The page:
The stopper on the bottle was specially shaped so it could be removed by gripping it with the teeth, but with a wide guard so none of the bottle’s contents would touch the ninja’s lips. Such an event would be fatal. Using a steady hand, the ninja placed the mouth of the bottle next to the thread and slowly poured the contents onto the thread.

A thin amber liquid clung to the thread and started sliding its way toward the floor. It oozed its way closer and closer to the end of the thread, which was hovering right over Kaze’s mouth. There, the liquid would gather until a drop broke free and landed on Kaze’s lips. This would be followed by a second and third drop until the victim, almost by reflex, would lick his lips. Then he would die.

The amber liquid slid down, and a drop started forming at the end of the thread. Suddenly, Kaze moved his head to the side, mumbling in his sleep. The ninja moved the thread away from Kaze’s head and
stopped pouring. He didn’t want a drop to fall on Kaze’s cheek, waking him but not killing him.

Suddenly, Kaze yawned and started to sit up. The ninja quickly pulled up the thread from the room, running it through the folded cloth to wipe it clean of the poison. Then he waited to see what the ronin would do.

Kaze stretched and scratched himself on the belly, smacking his lips contentedly. Then, taking up his sword from the bedding, he got up and sleepily stumbled to the door. The ninja decided that the ronin was answering a call of nature and placed the ceiling slat partially in place so he could peek into the room when the ronin returned. The ninja could be patient, and he would wait until his victim fell into a deep sleep once more.

As he settled down to wait, the ninja quieted his soul and listened to his own breathing. While he was in the midst of administering the poison, his hand had been steady but his heart was racing. He had been told that this man would be hard to kill. Now that his attempt at assassination had been aborted, he had to bring his heart and body in balance so when he made his next attempt, it would be done with a serene mind.

As he meditated, the ninja became aware of a sound in the attic space. His eyes opened and he stared into the murky darkness, which was relieved only by moonlight coming through the lattice in the crest. He heard another small sound. A man not as trained as he would not have detected it, but upon hearing it, he knew immediately what it meant. He was not alone in the attic.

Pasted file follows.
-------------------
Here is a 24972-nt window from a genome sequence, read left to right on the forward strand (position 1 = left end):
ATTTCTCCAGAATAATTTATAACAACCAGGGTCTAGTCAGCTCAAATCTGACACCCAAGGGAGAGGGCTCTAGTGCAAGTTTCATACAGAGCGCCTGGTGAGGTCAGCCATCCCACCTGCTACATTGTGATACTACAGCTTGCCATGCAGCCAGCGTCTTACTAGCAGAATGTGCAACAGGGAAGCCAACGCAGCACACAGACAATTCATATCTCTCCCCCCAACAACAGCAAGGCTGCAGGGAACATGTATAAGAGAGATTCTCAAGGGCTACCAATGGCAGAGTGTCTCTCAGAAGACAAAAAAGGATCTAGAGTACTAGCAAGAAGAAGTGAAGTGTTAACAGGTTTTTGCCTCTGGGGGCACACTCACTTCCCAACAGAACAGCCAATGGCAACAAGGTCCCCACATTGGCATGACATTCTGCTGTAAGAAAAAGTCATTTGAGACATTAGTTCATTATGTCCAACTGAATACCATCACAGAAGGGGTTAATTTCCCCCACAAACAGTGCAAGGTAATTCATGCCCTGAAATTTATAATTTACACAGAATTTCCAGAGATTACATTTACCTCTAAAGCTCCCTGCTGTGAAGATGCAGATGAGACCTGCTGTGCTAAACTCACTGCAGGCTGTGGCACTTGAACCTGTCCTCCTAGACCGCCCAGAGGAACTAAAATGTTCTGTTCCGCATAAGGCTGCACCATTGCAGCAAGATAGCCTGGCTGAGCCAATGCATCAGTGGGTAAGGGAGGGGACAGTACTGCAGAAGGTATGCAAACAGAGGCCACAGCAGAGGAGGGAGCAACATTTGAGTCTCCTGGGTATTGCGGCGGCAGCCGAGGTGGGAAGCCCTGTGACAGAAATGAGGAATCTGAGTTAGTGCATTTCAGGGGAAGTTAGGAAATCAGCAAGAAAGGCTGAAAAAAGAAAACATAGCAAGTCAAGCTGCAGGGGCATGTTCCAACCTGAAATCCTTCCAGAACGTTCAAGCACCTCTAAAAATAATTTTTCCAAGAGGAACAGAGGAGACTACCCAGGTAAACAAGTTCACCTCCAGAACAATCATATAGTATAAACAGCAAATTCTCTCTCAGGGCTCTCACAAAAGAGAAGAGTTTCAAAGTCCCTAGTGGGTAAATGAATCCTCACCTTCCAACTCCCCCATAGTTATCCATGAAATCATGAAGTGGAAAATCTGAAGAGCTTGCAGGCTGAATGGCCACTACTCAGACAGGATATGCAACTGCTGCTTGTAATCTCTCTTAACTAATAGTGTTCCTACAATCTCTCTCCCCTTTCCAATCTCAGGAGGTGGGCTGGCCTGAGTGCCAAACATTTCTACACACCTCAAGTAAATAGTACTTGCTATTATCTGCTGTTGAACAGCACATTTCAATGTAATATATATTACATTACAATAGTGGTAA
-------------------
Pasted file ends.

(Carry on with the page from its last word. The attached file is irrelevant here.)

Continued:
He quickly capped the bottle of poison and put it, the cloth, and the silk string in his pouch. Then, trying to be as silent as the person who was in the attic with him, he started moving toward the lattice opening in the crest.

He kept near the edges of the roof as he made his way from rafter to rafter. If he went into the middle of the attic, he would provide the best target, silhouetted against the light from the lattice, so he avoided this space.

As he scrambled along, he caught glimpses of a dark shape also traversing the rafters of the villa’s roof and also staying out of the faint light. The figure seemed agile and surefooted, and the ninja wondered if it was the sleepy samurai he had observed just minutes before. Then it struck him. If the samurai was answering a call of nature, why had he taken his sword with him? The ninja had chosen poison and the silk thread in recognition of the samurai’s strength, and he wondered now if his quarry was trying to turn him into the hunted.

The ninja reached the end of the attic and moved to the center, just under the crest, and quickly stood up. Speed was now more important than stealth, and he yanked the wooden lattice out of place and quickly scrambled onto the tile roof. He carried a short, straight sword in a scabbard tied to his back. It was a Chinese-style sword, not curved like the swords favored by samurai.

He removed his sword from its scabbard and stood slightly behind and to the side of the opening in the roof crest. When his pursuer emerged from the opening he would be vulnerable. Then the ninja would strike.

Holding his sword above his head, ready to deliver a death blow, the ninja focused all his senses on the dark hole in the roof. He listened acutely for the smallest shuffling and his eyes strained to see the slightest difference in the blackness of the hole, which would indicate the emergence of his pursuer.